Last year, the establishment of industrial cooperation with a partner from the UK was announced by the President of the Management Board at PGZ SW. No Polish, detailed release on that followed in the coming months.
The PGZ-Miecznik consortium, working for the Armament Agency to deliver three Miecznik-class frigates, designated the Scottish Babcock shipyard as the partner and subcontractor. The Miecznik design is derived from Arrowhead 140.
Babcock is simultaneously working on five inexpensive Type 31 frigates, based on a contract signed with Royal Navy on 15th November 2019. These ships, also based on the Arrowhead 140 design, would be named HMS Venturer, Active, Formidable, Bulldog, and Campbeltown. The prototype has now been built since 23rd September 2021 - back then steel was cut for the future HMS Venturer. A similar event, regarding the HMS Active, took place on 23rd January 2023. The sections manufactured in Poland will be used to create that ship.
Royal Navy procured five Type 31 frigates that would act as complementary assets, alongside 8 Type 26 vessels. Type 26 frigates had been procured much earlier, on 2nd July 2017. They are far more complicated, well armed, and the build process had been slow from the very start. The HMS Glasgow prototype keel was laid on 20th July 2017, and it was launched on 25th November 2022. It is expected that the vessel would be commissioned around 2026. Another two frigates of the first series would enter service in 2028-2029. They have not been launched yet. The second series of five frigates would join the fleet during the upcoming decade.
Given the tempo adopted for the Type 26 programme, the UK decided to procure extra vessels in parallel, with that procurement also being quicker. Babcock was designated as the contractor who would rapidly deliver 5 Type 31 frigates by 2029/2030. That would be possible, as the current set of requirements defined for the Type 31 ships is less stringent than the one applicable in the case of Type 26 ships. The Type 31 vessels will be tailored for future armament upgrades. The programme's goal, for now, is to commission these ships in OPV role as soon as possible. This is the role that is expected to be assigned to them in the beginning. The modern Type 26 combatants would handle more demanding tasks, like becoming a part of the British carrier strike groups. That does not rule out a scenario in which the Type 31 vessels receive new weapons in the future. For now, these are to act as cheap and simple frigates, coming at GBP 250 million each.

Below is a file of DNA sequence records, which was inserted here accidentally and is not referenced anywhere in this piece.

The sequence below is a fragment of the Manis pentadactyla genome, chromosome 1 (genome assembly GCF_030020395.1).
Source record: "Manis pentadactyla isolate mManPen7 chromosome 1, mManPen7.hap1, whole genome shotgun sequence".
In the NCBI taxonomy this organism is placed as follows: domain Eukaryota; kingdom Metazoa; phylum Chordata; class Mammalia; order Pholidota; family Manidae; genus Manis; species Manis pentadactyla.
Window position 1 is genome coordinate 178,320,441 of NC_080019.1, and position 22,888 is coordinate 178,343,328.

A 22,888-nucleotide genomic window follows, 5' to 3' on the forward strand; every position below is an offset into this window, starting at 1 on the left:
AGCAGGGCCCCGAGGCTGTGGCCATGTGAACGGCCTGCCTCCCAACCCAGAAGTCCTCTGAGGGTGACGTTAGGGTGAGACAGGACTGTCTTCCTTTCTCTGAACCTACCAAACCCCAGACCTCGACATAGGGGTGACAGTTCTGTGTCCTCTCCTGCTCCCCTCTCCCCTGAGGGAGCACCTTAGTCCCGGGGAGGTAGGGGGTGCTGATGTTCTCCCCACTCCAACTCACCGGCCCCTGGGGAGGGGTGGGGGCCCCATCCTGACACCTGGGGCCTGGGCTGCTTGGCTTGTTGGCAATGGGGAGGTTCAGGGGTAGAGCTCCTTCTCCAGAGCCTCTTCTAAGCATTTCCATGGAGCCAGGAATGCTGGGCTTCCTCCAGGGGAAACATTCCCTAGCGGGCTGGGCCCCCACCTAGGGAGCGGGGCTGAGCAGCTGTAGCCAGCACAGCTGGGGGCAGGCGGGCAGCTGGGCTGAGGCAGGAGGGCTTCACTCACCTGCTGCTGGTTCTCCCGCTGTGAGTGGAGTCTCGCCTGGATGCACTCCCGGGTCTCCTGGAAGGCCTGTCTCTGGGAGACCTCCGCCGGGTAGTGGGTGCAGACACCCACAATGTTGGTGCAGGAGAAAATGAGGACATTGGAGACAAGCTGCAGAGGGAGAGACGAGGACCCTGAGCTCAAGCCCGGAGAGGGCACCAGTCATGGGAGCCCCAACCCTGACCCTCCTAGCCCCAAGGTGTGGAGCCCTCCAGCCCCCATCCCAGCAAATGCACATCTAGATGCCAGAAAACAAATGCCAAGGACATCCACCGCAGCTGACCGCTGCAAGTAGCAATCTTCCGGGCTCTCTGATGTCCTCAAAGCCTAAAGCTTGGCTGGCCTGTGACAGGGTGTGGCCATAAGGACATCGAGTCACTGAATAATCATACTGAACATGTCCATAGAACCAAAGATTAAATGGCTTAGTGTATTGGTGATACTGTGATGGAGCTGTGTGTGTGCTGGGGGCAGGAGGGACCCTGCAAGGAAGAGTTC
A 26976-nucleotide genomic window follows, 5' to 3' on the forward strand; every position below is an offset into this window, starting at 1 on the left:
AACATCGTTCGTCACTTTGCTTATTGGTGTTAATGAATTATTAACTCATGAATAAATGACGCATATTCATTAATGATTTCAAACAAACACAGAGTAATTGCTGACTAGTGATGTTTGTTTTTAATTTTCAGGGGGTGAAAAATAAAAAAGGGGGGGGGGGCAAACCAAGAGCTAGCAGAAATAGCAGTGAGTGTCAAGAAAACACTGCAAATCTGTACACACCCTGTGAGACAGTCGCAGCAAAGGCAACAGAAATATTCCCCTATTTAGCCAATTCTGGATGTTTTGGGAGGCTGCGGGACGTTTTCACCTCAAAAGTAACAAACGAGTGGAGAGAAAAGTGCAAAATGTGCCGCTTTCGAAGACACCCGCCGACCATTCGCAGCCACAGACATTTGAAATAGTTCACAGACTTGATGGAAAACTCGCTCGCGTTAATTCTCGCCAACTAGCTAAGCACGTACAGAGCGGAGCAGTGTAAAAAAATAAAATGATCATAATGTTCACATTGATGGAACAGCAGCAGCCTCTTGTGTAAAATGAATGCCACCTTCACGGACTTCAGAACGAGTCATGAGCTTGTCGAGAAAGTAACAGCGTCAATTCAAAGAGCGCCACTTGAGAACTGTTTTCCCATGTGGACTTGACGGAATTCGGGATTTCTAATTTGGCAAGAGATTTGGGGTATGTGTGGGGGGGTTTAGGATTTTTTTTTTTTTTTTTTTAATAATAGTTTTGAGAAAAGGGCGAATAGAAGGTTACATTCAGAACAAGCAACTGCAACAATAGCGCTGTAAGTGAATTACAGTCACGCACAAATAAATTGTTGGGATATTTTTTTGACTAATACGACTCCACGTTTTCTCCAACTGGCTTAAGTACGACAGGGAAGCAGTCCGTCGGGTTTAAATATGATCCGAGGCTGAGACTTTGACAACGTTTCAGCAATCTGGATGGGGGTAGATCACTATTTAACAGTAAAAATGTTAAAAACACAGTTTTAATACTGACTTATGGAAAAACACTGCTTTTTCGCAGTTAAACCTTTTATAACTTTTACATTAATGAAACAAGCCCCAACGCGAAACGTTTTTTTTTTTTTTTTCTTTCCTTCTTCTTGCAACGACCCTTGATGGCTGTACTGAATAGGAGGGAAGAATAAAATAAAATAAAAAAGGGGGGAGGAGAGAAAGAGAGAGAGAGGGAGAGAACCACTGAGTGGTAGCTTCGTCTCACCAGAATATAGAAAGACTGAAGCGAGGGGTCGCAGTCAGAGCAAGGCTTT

The manufacturing effort undertaken at PGZ SW for Babcock and its size is unknown. The immediate media releases may suggest it is even less than significant. However, Babcock and PGZ SW may treat this as a test of competency. The hull sections are made in Gdynia, based on British documentation. They would be subjected to Ordering Party/Classification Association handoff procedures. Then, as one block, they would be shipped to Rosyth, where they are going to be blended with blocks built there.
The Telegraph's news piece inspired quite a vivid discussion in the media sphere. The proponents of Brexit accuse the authorities of not following the plan aimed at the restoration of the British shipbuilding industry, as they outsource some work to the EU. That group emphasizes the fact that the shipyards in the UK cannot build ships without foreign subcontractors or workers.
Meanwhile, those in favor of the Poland-UK collaboration point out that the value of outsourced effort remains minute, while Babcock became the main PGZ-Miecznik partner entity. Some British outlets designate Babcock as the winning bidder in the Polish Navy's frigate procurement. The proponents stress that Babcock's Miecznik income would be much greater than the value of the work contracted out to PGZ SW, regarding the HMS Active. Globally that would increase, not decrease the number of Babcock's employees.
Some unofficial opinions suggest that Poland may reciprocally order blocks for its Miecznik-class vessels in Scotland. And Miecznik frigates are going to be built in Gdynia and Gdansk. It is not a probable scenario, considering the economic reasoning behind it. The work hour cost in the UK is much higher than in Poland, and that would make any undertaking as such less than viable.
Verifying the Polish-UK collaboration framework, and the quality of work delivered by the shipyard workers from Gdynia is much more relevant here.